Working Out of Disaster: Six months after tsunami, incomes and employment are being rebuilt

Six months after the tsunami ILO is now fully engaged in its largest ever regional income generation and social protection effort, aimed at helping restore the employment and livelihoods of people affected by the disaster.

Press release | BANGKOK | 24 June 2005

Bangkok(ILO News) – Six months after a devastating tsunami struck the coastal regions ofAsia, the International Labour Organization (ILO) is now fully engaged in its largest ever regional income generation and social protection effort, aimed at helping restore the employment and livelihoods of people affected by the disaster. The ILO estimates more than one million people in these countries lost their capacity to earn a living as a result of the disaster.

ILO projects – involving some US$11 million in contributions fromAustralia,Belgium,Canada,European Union,Finland,Italy, theNetherlands,New Zealand,Sweden,United Kingdom,United Statesand the UN Development Programme (UNDP) – are now underway inIndia,Indonesia,Sri LankaandThailand.  In each country the ILO’s interventions are being co-ordinated with the work of the local UN Country Team, as well as with other international and local organizations.

In the badly-hit Aceh province of Indonesia, the ILO, working with local authorities, has established Employment Service Centers, helping tens of thousands of people with their search for work. Similar efforts are being pursued in India and Thailand.

Some workers in the four hardest-hit countries have recovered some means of generating income. For example, in Sri Lanka, some 60 per cent of the 400,000 people affected by the disaster have recovered some form of employment.  Yet, the ILO says the vast majority of those affected in the four countries are still unable to earn a decent living.

“The ILO has taken part in impact and needs assessments and provided technical assistance and policy advice to governments to help them develop income generation and employment creation strategies. We have also given direct assistance with rebuilding infrastructure, re-establishing employment services and revitalizing local economic activities and livelihood programmes,” said Mr. Shinichi Hasegawa, ILO Regional Director forAsiaand the Pacific.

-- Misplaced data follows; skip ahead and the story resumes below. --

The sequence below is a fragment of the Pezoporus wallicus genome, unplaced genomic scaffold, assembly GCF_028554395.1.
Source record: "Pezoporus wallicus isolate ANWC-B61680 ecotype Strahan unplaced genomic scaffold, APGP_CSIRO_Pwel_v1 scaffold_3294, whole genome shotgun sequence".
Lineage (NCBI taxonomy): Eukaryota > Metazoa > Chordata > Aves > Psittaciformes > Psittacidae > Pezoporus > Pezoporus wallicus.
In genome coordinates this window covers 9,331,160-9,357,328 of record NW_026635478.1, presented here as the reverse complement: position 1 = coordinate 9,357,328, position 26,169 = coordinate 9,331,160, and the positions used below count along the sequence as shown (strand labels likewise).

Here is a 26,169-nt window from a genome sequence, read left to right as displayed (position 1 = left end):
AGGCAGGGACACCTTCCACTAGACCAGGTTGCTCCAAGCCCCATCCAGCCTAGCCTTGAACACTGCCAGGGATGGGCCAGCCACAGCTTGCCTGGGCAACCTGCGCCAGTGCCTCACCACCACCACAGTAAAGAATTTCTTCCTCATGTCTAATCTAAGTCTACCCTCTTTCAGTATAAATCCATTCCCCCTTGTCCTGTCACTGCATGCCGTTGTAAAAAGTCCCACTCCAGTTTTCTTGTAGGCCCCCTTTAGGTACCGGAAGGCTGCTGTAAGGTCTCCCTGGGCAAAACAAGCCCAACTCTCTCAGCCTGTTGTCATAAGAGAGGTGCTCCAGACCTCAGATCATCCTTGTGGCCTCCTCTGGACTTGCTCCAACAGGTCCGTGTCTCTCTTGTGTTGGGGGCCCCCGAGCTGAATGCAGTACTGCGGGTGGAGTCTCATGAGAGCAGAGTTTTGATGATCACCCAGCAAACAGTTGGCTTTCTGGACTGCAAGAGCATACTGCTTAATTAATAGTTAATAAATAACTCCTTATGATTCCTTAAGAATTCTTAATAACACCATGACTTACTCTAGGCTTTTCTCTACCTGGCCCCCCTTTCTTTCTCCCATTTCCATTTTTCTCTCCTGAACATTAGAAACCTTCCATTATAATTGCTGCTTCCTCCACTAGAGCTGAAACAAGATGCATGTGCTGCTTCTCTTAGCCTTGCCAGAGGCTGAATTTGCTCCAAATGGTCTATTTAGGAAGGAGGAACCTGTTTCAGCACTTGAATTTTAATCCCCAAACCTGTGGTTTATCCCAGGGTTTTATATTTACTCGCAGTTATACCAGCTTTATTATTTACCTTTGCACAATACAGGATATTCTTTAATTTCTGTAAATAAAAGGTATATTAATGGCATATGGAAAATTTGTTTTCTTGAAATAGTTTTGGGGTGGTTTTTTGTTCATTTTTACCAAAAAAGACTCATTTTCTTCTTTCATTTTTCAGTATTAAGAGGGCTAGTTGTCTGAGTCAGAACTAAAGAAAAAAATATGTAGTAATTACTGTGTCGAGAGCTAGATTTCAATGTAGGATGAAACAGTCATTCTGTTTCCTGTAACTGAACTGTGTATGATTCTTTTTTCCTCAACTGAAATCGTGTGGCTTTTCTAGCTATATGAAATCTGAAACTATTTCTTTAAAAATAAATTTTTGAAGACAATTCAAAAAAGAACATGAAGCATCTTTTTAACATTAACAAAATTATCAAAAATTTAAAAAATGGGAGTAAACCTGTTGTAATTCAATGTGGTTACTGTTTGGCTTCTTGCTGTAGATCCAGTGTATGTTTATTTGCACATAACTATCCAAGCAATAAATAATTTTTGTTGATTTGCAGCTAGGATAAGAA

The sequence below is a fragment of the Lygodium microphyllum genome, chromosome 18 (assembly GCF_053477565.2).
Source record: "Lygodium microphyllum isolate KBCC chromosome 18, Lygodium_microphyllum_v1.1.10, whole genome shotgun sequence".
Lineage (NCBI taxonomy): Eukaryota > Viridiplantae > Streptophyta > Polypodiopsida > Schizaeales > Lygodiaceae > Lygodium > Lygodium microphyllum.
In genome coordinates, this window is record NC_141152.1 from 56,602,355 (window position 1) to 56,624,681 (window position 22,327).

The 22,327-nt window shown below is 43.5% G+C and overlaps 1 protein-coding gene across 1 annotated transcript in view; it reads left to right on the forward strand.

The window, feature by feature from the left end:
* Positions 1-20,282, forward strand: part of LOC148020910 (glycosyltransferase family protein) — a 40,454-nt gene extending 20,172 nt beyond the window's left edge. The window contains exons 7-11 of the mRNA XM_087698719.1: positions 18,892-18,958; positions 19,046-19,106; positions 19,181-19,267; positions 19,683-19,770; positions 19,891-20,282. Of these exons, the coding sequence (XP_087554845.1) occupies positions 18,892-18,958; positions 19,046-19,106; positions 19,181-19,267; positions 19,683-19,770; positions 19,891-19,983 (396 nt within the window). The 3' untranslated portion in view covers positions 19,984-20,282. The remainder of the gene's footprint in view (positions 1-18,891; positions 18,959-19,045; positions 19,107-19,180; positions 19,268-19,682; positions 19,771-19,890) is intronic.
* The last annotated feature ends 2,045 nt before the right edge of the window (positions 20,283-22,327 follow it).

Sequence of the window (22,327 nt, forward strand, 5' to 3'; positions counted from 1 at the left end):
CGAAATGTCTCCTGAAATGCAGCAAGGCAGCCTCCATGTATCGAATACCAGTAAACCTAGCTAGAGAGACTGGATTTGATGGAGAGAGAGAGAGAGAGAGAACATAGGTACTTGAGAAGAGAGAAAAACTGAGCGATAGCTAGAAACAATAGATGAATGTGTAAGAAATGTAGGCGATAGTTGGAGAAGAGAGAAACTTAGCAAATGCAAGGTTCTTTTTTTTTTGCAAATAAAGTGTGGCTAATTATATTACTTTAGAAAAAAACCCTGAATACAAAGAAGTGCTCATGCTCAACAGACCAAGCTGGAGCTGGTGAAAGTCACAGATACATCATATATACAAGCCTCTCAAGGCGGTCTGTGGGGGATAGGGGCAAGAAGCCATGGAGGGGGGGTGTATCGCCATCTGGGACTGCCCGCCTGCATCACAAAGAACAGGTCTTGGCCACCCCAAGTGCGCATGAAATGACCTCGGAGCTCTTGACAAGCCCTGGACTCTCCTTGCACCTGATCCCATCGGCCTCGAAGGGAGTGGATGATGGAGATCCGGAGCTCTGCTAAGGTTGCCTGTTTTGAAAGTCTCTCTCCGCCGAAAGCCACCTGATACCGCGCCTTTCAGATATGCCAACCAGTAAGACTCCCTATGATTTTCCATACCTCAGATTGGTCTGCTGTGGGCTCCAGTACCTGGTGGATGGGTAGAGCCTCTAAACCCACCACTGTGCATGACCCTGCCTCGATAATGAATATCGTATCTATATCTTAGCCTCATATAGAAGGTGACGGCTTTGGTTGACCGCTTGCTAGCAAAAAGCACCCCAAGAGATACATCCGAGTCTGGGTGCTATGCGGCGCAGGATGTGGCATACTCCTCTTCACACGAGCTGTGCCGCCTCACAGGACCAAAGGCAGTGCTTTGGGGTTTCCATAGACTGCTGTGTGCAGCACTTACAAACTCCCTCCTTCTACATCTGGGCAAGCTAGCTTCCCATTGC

Mr. Hasegawa added, “the ILO believes employment creation should be an explicit and central objective of the economic and social reconstruction effort”, noting that the organization is supporting the policies of national and local authorities who recognize that a critical part of rebuilding lives is getting people back into work.

The ILO also cautioned that during the tsunami recovery and reconstruction, special efforts are required to protect the rights of vulnerable groups, particularly orphaned girls and boys, the bereaved and the disabled. The concerns of employers’ and workers’ organizations, and government agencies, which have lost their human and financial capacity, are also being addressed.

Reconstruction and full recovery is a long-term process. Together with Governments, employers’ and workers’ organizations, the ILO has been delivering assistance to the affected communities. Many of these programmes have just started and will begin to show their impact in the second half of 2005.

More information on the ILO’s tsunami work can be found on the regional office website /asia

For more information please contact:

Oktavianto Pasaribu
Regional Programme Analyst
T: +66 (0) 2288 2248
oktav@ilo.org